Non-Muslim women offer flowers in show of solidarity with Canberra's Islamic community
Floral gesture: Ten Canberran women hand out flowers to the ACT Islamic community in Bruce on Saturday Photo: Annabelle Lee
Ten non-Muslim women, wearing hijabs and carrying flowers,
have touched Canberra's Islamic community with their simple message of
love and solidarity.
After a week of heightened anti-Islamic rhetoric in Canberra, where numerous politicians discussed banning the burqa, 10 women armed only with flowers attended an ACT Islamic festival to show support for their fellow Canberrans.
At three locations across Canberra on Saturday the Islamic
community celebrated Eid al-Adha, or the festival of the sacrifice,
which involves prayers followed by family events and feasting.
Floral wishes: Eliza Spencer, Kathryn Arnold, Fron
Garrett, Bec Bull, Annabelle Lee, Radia Fattah, Hannah Dungan, Kirrily
Burnett, Talitha Wilson, Gemma White and Tegan Howarth outside the AIS
at Bruce on Saturday. Photo: Annabelle Lee
As worshippers left the morning prayer at the AIS Stadium in
Bruce they were met by the women, who offered flowers to the women and
children in attendance.
Twenty-six-year-old Canberran Annabelle Lee, who helped
organise the show of support, said although reactions from Islamic
worshippers were originally cautious, they soon turned joyous.
"We told them we were sorry you've been treated so badly in
the media and we wanted to say we stand with you in solidarity and we
want to share love instead of hate," she said.
With love: Rebecca Bull, Kirrily Burnett, Eliza
Spencer, Annabelle Lee, Gemma White and Hannah Dungan wore hijabs and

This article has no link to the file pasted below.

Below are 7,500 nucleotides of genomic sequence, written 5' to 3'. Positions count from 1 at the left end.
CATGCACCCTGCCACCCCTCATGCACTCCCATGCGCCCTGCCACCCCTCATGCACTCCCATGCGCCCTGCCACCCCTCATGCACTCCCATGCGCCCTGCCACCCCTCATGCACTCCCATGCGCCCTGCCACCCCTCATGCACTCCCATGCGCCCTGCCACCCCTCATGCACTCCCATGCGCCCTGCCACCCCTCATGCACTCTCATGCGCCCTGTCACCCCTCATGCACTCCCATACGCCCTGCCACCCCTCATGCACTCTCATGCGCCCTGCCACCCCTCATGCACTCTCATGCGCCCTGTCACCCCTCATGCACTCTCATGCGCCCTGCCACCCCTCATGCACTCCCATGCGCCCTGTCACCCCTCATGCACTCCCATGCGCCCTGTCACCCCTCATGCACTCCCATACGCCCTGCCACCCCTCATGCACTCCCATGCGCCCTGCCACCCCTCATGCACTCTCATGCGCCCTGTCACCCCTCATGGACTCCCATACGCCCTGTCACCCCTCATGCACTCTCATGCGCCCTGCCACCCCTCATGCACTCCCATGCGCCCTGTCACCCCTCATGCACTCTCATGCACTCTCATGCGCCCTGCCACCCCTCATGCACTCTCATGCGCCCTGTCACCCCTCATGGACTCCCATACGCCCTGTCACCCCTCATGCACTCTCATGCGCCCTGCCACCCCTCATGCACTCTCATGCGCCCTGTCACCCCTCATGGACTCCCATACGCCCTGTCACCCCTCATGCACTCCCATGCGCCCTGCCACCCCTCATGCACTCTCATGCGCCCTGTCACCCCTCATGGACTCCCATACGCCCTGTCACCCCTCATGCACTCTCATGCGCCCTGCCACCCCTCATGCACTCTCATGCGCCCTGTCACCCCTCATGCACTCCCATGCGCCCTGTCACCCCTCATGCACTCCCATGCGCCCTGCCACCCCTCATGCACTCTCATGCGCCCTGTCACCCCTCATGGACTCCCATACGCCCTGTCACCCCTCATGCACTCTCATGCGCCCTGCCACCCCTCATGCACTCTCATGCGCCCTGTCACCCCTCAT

gave out flowers at a Islamic service on weekend at a Muslim service. Photo: Jay Cronan
"And when they heard that, many of them wanted to give us a hug, many smiled and some were brought to tears."
She said they gave a flower to every woman and child present,
while some men asked if they could take flowers for their wives at
Islamic Society of Belconnen vice-president Hassan Warsi said
men and women from Canberra's Islamic community were touched by the
"They had people coming forward and putting a [hand] on their
shoulder, saying 'Look, we're here with you. We know you guys are good
people like us and we are all in a community, caring and sharing and it
should be an exception," he said.
"It was obviously a very good feeling and people were touched by that."
Another Canberra worshipper, who did not want to be named,
said everyone had appreciated what Ms Lee and her friends had done,
adding it had left them "joyful".
"It was a very unique approach to the Muslims in every way,
to show harmony and to show their respect. If there's a team Australia,
they want us included as well," he said.
Ms Lee said she and her friends came up with the idea when
they were having a conversation with their friend Radia, who is a
"She told us how she hadn't been attacked personally but she
felt very self-conscious at the moment. When she went to the shops
nobody would talk to her and she didn't feel very safe at that time,"
"So we [thought] what can we do in this situation as a
positive thing rather than doing nothing and keep having these women
feel like they're being judged?"
Mr Warsi said he hadn't noticed any change in community
attitudes to him or his family in Canberra since the recent announcement
of Australia sending planes to help in the fight against Islamic
He said Canberra was a very accepting community.
"I can say I've lived here for a long time and Canberra is a lot more accepting than many."